Odessa College has redesigned its majors so it makes more sense for students. The change officially takes effect in the fall.

Vice President for Instruction Valerie Jones said the college kept running into instances where its metamajors were in one area, but the dean for the division was in a different group. This was seen as a chance to reorganize and divide subject areas into schools.

The idea came about by looking at things from the student perspective and asking if there was a change that could be made that would fit better with the student experience.

“Very often education at all levels everywhere does the reverse and figures out what’s going to make our process easier, then figure out how to adapt the students to it. I like that this transition is coming from this is what the students are experiencing, this is how the students are grouped, this is how the students are moving through our process and is there a way for us to change our structure to better fit to that?” Jones said.

The schools include science, technology, engineering and math; business and industry; health sciences; public service and education; and arts and humanities. The transition to schools took effect June 1, Jones said.

For students, Jones said schools will give them a different point of reference for identity.

“Even as a new student, they can say I’m in the school of STEM. I’m in the school of Business and Industry. I do think that will be an attractive thing. It’s not its primary driver, but I think it will be an attractive thing for them,” she said.

“The 60x30TX strategic plan for higher education encourages local creativity in the pursuit of the plan’s goals and targets. By reorganizing around schools that could be connected to meta-majors, Odessa College can encourage students to be better engaged. This leads to improved retention, persistence and graduation, thus fulfilling the goals of 60x30TX,” said Rex Peebles, assistant commissioner for academic quality and workforce, Texas Higher Education Coordinating Board.

Higher Education Commissioner Raymund Paredes said at a recent Texas Senate Higher Education Committee hearing that the state has seen a 3.9 percent increase in the number of students completing a certificate or degree from 2016 to 2017.

This is “exactly the annual increase needed to achieve the 2030 goal. Regional and institutional efforts will need to continue to reach the statewide goal,” he said.

Paredes added that setting regional targets is a compelling strategy for several reasons.

“The first is that one size doesn’t fit all. Our 10 higher education regions identified on the www.60x30TX.com website differ by population growth and demographics and are home to different labor markets. Some are net importers of graduates. Others produce more completers than their labor markets can absorb. Some regions produce many certificates, others many master’s degrees. When it comes to the 60x30TX goals, regions are starting in very different places. Institutions within those regions differ dramatically by mission, funding, and student population, just to name a few,” Paredes said in the statement.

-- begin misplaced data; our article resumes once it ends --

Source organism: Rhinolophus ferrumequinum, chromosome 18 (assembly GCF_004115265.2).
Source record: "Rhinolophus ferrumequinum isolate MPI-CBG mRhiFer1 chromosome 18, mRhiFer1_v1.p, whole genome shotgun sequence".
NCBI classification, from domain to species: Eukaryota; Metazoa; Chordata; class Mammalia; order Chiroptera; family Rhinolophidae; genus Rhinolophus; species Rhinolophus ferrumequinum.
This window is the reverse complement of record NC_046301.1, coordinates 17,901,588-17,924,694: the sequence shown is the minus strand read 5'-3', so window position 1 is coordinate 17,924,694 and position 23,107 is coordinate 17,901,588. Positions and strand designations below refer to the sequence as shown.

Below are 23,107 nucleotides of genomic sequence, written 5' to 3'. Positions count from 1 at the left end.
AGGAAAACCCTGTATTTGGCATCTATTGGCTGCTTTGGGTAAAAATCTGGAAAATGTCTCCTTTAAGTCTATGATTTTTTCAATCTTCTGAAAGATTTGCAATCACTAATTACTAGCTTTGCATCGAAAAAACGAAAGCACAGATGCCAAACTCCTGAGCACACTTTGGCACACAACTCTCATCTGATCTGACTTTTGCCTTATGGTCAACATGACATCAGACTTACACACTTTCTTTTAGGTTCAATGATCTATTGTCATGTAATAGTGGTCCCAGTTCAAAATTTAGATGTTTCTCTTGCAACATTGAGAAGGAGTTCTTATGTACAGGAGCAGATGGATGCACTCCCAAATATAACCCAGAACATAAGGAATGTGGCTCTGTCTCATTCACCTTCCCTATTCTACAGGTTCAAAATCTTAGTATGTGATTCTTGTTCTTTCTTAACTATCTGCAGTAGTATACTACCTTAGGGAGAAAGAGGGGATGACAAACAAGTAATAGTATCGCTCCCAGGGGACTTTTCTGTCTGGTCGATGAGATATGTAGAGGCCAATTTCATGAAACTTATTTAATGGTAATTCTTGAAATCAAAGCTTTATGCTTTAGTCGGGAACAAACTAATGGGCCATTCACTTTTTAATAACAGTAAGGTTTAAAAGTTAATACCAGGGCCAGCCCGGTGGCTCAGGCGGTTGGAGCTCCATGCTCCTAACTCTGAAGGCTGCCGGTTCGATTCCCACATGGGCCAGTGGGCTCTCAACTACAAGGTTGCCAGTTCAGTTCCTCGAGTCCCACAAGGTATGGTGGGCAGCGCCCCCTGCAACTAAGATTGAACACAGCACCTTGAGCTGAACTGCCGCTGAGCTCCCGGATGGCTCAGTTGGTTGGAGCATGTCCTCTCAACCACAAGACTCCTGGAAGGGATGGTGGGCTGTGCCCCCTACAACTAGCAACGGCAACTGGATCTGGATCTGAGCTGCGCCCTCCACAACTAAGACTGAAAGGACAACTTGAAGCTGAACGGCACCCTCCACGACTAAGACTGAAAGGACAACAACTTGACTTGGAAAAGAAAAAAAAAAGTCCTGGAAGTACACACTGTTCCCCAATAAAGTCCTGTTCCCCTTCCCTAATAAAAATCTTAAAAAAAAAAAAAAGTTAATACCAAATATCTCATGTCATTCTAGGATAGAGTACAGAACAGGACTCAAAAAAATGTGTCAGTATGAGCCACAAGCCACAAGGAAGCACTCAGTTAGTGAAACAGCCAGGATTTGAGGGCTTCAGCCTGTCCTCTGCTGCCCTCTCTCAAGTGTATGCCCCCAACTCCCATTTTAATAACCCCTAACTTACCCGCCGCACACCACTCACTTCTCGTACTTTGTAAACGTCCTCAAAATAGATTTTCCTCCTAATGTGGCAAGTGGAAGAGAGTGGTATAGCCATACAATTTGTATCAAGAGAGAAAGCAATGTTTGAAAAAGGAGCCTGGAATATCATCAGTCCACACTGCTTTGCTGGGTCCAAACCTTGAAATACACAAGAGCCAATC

On a related topic, one of Odessa College’s next goals is to reach an enrollment of 10,000 students. Jones said the initiative is in the early stages, but it’s been energizing.

When an objective that large is set, Jones said it compels people to think bigger and differently.

“… We have to think bigger about how we’re going to reach the parts of the population that haven’t been served by higher education. It’s been a lot of fun to hear from the community and the whole college body as we bring everybody together to think about the big stuff that may help us connect better … ,” Jones said.

Part of the process, Jones said, is how OC connects with future students and adults. It’s also about reaching people who have not seen higher education as an option, or even something available to them.

“… It’s a passion of mine and many of us to reach that part of our community because the opportunities for the next 20, 30 years of employment are going to depend on them having those credentials of some sort and we might not see it today. If I’m that person who is dreaming of what my next opportunities are, I might look around and say I’m OK. That doesn’t mean my good today is going to be my good 20 years from now. … What experience, what credential I need to have so 20 years from now, I’m still good as things continue to shift,” Jones said.

Jones noted that cost is a common obstacle to higher education, but community colleges are less expensive that four-year universities.

Financial aid, grants and scholarships also are available, she said. Plus OC offers the first class free.

“We’ve done a tremendous job over the last decade of growing our foundation and scholarships available through that. On top of that you have outside scholarship opportunities …” Jones said.